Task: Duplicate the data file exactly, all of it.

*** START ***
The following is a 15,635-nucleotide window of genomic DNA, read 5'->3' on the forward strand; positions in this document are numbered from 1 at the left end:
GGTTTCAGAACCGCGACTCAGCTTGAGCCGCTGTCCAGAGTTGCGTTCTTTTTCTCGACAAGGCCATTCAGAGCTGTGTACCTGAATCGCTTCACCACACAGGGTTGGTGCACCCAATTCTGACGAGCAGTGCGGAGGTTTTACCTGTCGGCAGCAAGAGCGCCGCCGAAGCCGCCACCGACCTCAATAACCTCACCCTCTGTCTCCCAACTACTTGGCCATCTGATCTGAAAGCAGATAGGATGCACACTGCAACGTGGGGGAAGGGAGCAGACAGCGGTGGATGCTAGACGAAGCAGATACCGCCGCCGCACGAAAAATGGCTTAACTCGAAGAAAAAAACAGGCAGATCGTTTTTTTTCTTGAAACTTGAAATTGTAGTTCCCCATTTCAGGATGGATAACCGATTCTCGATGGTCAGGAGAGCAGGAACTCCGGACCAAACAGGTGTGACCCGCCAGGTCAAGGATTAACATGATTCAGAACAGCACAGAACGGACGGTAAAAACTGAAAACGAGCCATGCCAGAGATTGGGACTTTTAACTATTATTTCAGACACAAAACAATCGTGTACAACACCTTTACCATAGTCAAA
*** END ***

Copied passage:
The following is a 15,635-nucleotide window of genomic DNA, read 5'->3' on the forward strand; positions in this document are numbered from 1 at the left end:
GGTTTCAGAACCGCGACTCAGCTTGAGCCGCTGTCCAGAGTTGCGTTCTTTTTCTCGACAAGGCCATTCAGAGCTGTGTACCTGAATCGCTTCACCACACAGGGTTGGTGCACCCAATTCTGACGAGCAGTGCGGAGGTTTTACCTGTCGGCAGCAAGAGCGCCGCCGAAGCCGCCACCGACCTCAATAACCTCACCCTCTGTCTCCCAACTACTTGGCCATCTGATCTGAAAGCAGATAGGATGCACACTGCAACGTGGGGGAAGGGAGCAGACAGCGGTGGATGCTAGACGAAGCAGATACCGCCGCCGCACGAAAAATGGCTTAACTCGAAGAAAAAAACAGGCAGATCGTTTTTTTTCTTGAAACTTGAAATTGTAGTTCCCCATTTCAGGATGGATAACCGATTCTCGATGGTCAGGAGAGCAGGAACTCCGGACCAAACAGGTGTGACCCGCCAGGTCAAGGATTAACATGATTCAGAACAGCACAGAACGGACGGTAAAAACTGAAAACGAGCCATGCCAGAGATTGGGACTTTTAACTATTATTTCAGACACAAAACAATCGTGTACAACACCTTTACCATAGTCAAA